Click here to read the entire news article.

Friday, February 16, 2007

ACPE updates noncommercialism criterion

The Accreditation Council for Pharmacy Education has issued an update to ACPE Criterion 17 - noncommercialism. Basically, they adopted the 2004 ACCME Standards for Commercial Support of CME (with ACCME's permission). "Providers will be first evaluated by these guidelines beginning January 1, 2008." Click here to read the updated criterion. Click here to read the guidance document.

Practice makes purrrrrfect...

A touch of whimsy for a Friday. Click here to access Nora the cat at the piano.

Thursday, February 15, 2007

Practice guidelines published in American Family Physician

The latest issue of American Family Physician includes two practice guidelines:

Updated CDC Guidelines for the Treatment of STDs
Diagnosis and Management of Cough
Did you know that, on average, a family physician sees a patient every day with a cough? (Can't help myself, please note the Cough guidelines byline is that of Laura Coughlin...coincidence?).
Click here to access these guidelines.

Tuesday, February 13, 2007

HEART for Women Act

Fitting, perhaps, to tell you about this for Valentine's Day! Several health care organizations have endorsed this legislative bill which is designed to make women's heart health a national priority:

"We know that heart disease affects women and men differently, but research has yet to deliver optimal screenings and treatments for women," said Phyllis Greenberger, M.S.W., President and CEO, Society for Women's Health Research. "Understanding of the issue, even among doctors, is still not where it should be. As the president's budget for health and research declines, we need Congress to take action."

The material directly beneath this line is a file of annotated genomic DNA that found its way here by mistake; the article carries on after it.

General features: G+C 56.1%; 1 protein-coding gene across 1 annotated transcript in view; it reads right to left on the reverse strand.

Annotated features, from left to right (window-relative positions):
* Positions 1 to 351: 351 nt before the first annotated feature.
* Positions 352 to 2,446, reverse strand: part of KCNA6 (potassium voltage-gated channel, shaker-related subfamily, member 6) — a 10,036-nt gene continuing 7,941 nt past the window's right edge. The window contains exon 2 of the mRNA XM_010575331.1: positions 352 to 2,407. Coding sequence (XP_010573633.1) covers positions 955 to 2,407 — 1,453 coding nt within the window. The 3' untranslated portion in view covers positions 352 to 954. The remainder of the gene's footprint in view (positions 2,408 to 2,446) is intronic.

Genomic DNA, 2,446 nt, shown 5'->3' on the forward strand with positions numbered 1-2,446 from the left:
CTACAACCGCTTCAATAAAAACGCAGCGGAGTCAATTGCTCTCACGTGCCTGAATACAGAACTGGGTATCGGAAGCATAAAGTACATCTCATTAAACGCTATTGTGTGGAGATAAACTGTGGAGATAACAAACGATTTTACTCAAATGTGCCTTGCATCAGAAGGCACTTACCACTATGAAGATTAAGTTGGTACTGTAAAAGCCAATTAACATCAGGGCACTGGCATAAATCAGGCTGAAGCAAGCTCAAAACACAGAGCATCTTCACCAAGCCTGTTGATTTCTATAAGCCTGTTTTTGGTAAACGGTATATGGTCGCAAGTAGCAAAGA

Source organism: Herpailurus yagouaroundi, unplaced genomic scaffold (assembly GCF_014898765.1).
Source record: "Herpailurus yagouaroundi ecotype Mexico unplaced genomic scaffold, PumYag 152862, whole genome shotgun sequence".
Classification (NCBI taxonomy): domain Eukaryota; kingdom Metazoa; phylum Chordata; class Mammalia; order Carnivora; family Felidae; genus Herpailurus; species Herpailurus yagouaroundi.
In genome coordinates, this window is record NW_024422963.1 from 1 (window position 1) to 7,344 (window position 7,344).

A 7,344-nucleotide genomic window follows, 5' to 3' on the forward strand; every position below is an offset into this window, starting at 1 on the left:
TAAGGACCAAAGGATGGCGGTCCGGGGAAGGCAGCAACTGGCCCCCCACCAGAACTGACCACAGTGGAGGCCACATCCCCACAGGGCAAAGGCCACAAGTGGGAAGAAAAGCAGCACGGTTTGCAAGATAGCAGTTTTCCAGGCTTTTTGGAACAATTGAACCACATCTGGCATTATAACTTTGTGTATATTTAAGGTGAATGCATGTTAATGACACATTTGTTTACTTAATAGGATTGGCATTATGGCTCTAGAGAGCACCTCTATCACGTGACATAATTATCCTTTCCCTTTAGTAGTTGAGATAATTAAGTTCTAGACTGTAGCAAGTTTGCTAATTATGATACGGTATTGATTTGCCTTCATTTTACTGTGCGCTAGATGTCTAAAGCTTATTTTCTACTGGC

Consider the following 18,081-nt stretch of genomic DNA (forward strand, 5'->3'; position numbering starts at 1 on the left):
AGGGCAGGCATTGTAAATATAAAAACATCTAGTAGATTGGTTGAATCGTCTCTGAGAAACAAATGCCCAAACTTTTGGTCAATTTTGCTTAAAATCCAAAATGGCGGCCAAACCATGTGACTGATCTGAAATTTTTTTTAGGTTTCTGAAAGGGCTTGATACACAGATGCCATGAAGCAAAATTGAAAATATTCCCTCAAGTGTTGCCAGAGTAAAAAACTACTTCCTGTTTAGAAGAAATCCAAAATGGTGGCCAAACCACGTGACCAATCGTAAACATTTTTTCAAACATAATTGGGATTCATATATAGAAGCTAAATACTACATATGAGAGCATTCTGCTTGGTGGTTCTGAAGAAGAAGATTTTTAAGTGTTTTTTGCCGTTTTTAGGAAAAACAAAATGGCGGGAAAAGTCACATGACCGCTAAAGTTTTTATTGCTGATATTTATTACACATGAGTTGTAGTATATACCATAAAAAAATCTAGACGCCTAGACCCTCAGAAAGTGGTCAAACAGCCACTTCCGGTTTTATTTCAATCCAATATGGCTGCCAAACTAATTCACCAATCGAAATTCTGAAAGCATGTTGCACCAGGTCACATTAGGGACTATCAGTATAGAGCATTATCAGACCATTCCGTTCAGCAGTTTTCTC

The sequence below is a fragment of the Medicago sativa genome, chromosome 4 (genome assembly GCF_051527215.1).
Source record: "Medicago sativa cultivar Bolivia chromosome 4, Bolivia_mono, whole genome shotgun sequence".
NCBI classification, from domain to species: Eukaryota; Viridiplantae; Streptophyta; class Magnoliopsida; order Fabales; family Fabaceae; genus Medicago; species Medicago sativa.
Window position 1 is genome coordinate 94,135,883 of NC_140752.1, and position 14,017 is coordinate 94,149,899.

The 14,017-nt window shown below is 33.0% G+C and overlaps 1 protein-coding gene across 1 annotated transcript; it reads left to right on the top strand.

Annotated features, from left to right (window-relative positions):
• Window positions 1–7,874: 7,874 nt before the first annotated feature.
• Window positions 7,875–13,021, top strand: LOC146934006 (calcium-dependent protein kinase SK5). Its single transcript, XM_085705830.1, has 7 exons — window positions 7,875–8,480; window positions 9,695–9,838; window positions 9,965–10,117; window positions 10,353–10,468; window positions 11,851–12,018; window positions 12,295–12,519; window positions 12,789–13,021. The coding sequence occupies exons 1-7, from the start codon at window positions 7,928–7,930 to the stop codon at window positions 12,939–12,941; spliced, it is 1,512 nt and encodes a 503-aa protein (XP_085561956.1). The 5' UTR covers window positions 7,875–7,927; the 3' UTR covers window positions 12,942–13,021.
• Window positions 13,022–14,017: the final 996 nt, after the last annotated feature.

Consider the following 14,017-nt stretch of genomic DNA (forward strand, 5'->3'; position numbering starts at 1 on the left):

Endorsing organizations include the American Heart Association, Association of Black Cardiologists, Inc., and the Society for Women's Health Research. Click here to read the article.

Would physicians take a cut in pay for a cut in paperwork?

The University of Minnesota School of Public Health conducted a study which "found that 63.4 percent of state physicians believe that a single-payer universal health insurance system would offer the best health care to the greatest number of people."

Dr. Charles Oberg, the study's co-author and associate professor at the University of Minnesota School of Public Health, commented, "Many doctors are becoming increasingly disappointed and frustrated with the health care system as it stands. Insurance hassles, heavy paperwork, and patients' inability to get the care they need make it very problematic."

The study also found that 71 percent of Minnesota doctors said they would accept a 10 percent reduction in fees for a "very significant" reduction in paperwork, and 63.8 percent favored physician payment under a salary system.
Click here to read the entire article.

Monday, February 12, 2007

Finding the balance between paternalism and patient autonomy?

Interesting study published in the New England Journal of Medicine "Religion, Conscience, and Controversial Clinical Practices." I find those intersections between medicine and culture and/or religion fascinating. Click here to access the free article (registration required).